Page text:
13. Microbial interactions chapter: binding and entry of DNA in bacterial transformation

    Energy Technology Data Exchange (ETDEWEB)

    Lacks, S.A.

    1977-01-01

    Genetic transformation of bacteria by DNA released from cells of a related strain is discussed. The mechanism by which the giant information-bearing molecules of DNA are transported into the bacterial cell was investigated. It was concluded that the overall process of DNA uptake consists of two main steps, binding of donor DNA to the outside of the cell and entry of the bound DNA into the cell. Each step is discussed in detail. Inasmuch as these phenomena occur at the cell surface, they are related to structures and functions of the cell wall and membrane. In addition, the development of competence, that is the formation of cell surface structures allowing DNA uptake, is examined from both a physiological and evolutionary point of view. Genetic transfer mediated by free DNA is an obvious and important form of cellular interaction. The development of competence involves another, quite distinct system of interaction between bacterial cells. Streptococcus pneumoniae, Bacillus subtilis, and Hemophilus influenzae were used as the test organisms. 259 references.

  14. Nutrimetabonomics:applications for nutritional sciences, with specific reference to gut microbial interactions.

    Science.gov (United States)

    Claus, Sandrine P; Swann, Jonathan R

    2013-01-01

    Understanding the role of the diet in determining human health and disease is one major objective of modern nutrition. Mammalian biocomplexity necessitates the incorporation of systems biology technologies into contemporary nutritional research. Metabonomics is a powerful approach that simultaneously measures the low-molecular-weight compounds in a biological sample, enabling the metabolic status of a biological system to be characterized. Such biochemical profiles contain latent information relating to inherent parameters, such as the genotype, and environmental factors, including the diet and gut microbiota. Nutritional metabonomics, or nutrimetabonomics, is being increasingly applied to study molecular interactions between the diet and the global metabolic system. This review discusses three primary areas in which nutrimetabonomics has enjoyed successful application in nutritional research: the illumination of molecular relationships between nutrition and biochemical processes; elucidation of biomarker signatures of food components for use in dietary surveillance; and the study of complex trans-genomic interactions between the mammalian host and its resident gut microbiome. Finally, this review illustrates the potential for nutrimetabonomics in nutritional science as an indispensable tool to achieve personalized nutrition.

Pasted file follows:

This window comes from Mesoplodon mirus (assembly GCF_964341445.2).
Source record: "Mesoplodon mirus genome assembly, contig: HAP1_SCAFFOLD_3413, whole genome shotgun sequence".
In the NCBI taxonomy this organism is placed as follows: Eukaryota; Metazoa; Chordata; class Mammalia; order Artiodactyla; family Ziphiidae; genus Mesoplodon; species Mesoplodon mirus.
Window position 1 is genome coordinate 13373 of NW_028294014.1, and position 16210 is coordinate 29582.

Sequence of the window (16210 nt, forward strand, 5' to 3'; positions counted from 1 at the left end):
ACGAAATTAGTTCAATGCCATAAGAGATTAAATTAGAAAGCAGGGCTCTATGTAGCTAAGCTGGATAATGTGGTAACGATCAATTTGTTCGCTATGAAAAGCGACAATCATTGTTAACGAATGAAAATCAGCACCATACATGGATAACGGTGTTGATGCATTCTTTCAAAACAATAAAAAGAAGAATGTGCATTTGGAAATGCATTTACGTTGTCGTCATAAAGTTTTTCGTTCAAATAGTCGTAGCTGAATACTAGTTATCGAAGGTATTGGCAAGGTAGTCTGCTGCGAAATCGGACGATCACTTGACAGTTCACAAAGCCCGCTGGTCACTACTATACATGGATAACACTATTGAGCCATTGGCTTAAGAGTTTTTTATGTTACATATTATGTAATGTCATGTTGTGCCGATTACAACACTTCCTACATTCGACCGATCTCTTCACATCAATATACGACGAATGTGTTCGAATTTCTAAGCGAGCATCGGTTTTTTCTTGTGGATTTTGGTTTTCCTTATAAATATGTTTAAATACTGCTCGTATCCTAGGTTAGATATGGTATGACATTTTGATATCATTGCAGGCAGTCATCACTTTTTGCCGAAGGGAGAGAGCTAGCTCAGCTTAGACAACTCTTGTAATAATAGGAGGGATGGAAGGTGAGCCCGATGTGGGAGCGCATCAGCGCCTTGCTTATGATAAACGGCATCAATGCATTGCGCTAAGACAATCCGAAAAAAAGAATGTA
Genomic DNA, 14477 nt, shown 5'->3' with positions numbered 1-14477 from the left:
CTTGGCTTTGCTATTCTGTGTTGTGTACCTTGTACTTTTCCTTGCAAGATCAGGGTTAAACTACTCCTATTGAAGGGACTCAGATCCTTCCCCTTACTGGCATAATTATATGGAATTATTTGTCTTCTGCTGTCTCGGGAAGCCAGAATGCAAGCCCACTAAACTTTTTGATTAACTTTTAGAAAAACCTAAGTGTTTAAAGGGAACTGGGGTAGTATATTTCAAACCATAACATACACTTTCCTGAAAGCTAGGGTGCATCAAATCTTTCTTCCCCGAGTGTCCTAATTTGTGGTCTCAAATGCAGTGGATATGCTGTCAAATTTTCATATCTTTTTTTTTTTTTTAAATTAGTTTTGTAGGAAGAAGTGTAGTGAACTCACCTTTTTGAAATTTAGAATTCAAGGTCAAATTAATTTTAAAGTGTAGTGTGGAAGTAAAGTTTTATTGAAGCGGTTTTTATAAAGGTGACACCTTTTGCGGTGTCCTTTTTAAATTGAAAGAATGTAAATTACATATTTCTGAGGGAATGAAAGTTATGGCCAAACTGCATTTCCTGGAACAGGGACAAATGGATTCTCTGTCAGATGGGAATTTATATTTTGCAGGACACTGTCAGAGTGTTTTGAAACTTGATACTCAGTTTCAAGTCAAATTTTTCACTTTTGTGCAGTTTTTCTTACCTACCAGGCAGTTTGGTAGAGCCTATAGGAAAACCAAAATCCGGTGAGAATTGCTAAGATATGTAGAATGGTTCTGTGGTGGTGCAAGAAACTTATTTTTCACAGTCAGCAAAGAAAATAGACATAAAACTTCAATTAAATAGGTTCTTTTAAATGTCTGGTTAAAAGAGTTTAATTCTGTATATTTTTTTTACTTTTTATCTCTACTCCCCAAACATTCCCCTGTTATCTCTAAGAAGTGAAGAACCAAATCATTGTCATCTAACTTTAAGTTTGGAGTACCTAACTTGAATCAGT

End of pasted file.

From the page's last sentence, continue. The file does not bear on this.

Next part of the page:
15. Interactions between Surfactants in Solution and Electrospun Protein Fibers: Effects on Release Behavior and Fiber Properties

    DEFF Research Database (Denmark)

    Boutrup Stephansen, Karen; García-Díaz, María; Jessen, Flemming

    2016-01-01